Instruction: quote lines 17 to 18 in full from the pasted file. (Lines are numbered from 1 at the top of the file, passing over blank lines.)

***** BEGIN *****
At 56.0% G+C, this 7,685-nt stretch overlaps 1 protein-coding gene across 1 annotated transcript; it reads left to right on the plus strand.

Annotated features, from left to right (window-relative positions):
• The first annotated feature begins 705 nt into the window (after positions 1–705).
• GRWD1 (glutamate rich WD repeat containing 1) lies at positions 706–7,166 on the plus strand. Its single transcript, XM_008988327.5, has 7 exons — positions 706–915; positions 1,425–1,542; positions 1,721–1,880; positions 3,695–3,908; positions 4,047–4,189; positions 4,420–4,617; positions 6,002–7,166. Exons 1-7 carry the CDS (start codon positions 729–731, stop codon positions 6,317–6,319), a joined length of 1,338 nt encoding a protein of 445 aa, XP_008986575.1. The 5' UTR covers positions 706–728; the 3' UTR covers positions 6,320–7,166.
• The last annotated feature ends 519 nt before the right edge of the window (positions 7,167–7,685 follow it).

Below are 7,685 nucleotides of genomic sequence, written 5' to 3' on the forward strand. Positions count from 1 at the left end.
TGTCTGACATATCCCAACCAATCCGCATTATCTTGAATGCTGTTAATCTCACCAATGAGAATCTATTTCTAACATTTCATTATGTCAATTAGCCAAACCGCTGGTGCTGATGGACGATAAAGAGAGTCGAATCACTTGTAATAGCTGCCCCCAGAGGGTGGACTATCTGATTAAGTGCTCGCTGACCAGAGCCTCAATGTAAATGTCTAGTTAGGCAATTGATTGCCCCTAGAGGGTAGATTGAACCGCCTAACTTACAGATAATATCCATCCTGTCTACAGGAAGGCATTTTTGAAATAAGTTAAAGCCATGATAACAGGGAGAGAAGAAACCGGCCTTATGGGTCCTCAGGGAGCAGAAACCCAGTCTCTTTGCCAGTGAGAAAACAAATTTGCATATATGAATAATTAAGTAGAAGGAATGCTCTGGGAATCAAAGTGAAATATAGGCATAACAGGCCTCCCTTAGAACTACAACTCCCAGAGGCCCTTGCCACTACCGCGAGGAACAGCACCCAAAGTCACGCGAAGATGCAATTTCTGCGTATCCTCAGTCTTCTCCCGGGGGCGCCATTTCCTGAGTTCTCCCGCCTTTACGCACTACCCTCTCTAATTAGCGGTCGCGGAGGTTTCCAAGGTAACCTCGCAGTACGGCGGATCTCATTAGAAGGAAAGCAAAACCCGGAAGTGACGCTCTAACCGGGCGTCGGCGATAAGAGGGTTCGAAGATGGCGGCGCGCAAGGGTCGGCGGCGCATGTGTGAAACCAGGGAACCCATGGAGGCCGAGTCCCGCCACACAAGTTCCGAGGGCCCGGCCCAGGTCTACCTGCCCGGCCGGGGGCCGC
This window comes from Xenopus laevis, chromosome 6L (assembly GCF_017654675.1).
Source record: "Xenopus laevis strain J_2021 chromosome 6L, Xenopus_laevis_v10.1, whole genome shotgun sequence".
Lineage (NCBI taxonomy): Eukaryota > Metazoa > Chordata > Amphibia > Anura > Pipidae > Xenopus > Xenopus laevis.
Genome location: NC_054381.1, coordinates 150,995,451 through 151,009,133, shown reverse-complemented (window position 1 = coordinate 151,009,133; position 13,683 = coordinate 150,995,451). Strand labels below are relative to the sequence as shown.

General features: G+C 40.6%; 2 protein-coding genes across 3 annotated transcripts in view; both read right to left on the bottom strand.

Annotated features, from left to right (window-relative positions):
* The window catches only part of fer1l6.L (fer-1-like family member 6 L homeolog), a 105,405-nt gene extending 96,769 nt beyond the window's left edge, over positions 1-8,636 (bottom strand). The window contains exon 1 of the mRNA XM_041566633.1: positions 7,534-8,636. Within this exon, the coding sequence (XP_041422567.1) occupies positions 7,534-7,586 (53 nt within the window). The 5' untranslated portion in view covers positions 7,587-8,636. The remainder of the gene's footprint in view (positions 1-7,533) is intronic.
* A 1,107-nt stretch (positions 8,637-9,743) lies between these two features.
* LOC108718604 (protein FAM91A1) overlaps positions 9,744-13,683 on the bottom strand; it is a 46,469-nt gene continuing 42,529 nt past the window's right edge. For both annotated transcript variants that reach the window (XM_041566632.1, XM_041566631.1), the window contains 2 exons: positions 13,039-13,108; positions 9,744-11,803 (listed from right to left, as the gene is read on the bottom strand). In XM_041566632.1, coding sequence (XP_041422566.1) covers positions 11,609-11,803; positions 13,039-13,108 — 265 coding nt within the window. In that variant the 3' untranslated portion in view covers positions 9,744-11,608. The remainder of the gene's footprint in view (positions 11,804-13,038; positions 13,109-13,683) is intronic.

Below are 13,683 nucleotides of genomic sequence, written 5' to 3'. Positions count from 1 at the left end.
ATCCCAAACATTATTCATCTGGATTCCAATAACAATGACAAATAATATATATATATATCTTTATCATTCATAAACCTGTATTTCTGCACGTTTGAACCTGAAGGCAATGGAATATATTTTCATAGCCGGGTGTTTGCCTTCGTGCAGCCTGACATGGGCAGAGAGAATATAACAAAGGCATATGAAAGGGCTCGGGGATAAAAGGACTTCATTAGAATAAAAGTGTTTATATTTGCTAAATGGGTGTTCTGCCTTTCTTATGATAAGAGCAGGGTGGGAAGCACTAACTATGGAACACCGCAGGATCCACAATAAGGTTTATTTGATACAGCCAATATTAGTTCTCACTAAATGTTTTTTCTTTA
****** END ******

Below are 13,683 nucleotides of genomic sequence, written 5' to 3'. Positions count from 1 at the left end.
ATCCCAAACATTATTCATCTGGATTCCAATAACAATGACAAATAATATATATATATATCTTTATCATTCATAAACCTGTATTTCTGCACGTTTGAACCTGAAGGCAATGGAATATATTTTCATAGCCGGGTGTTTGCCTTCGTGCAGCCTGACATGGGCAGAGAGAATATAACAAAGGCATATGAAAGGGCTCGGGGATAAAAGGACTTCATTAGAATAAAAGTGTTTATATTTGCTAAATGGGTGTTCTGCCTTTCTTATGATAAGAGCAGGGTGGGAAGCACTAACTATGGAACACCGCAGGATCCACAATAAGGTTTATTTGATACAGCCAATATTAGTTCTCACTAAATGTTTTTTCTTTA